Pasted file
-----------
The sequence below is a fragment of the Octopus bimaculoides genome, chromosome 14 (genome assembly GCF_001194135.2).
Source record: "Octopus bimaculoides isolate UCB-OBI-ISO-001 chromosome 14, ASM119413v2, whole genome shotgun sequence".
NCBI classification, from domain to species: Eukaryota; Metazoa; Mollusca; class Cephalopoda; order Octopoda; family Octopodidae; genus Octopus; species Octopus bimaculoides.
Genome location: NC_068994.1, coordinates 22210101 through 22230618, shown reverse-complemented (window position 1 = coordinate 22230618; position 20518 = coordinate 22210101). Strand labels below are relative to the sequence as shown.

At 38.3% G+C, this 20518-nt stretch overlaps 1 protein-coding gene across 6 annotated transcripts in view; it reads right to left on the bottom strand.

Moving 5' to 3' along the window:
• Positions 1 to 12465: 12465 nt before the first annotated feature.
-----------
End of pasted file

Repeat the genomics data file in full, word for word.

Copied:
The sequence below is a fragment of the Octopus bimaculoides genome, chromosome 14 (genome assembly GCF_001194135.2).
Source record: "Octopus bimaculoides isolate UCB-OBI-ISO-001 chromosome 14, ASM119413v2, whole genome shotgun sequence".
NCBI classification, from domain to species: Eukaryota; Metazoa; Mollusca; class Cephalopoda; order Octopoda; family Octopodidae; genus Octopus; species Octopus bimaculoides.
Genome location: NC_068994.1, coordinates 22210101 through 22230618, shown reverse-complemented (window position 1 = coordinate 22230618; position 20518 = coordinate 22210101). Strand labels below are relative to the sequence as shown.

At 38.3% G+C, this 20518-nt stretch overlaps 1 protein-coding gene across 6 annotated transcripts in view; it reads right to left on the bottom strand.

Moving 5' to 3' along the window:
• Positions 1 to 12465: 12465 nt before the first annotated feature.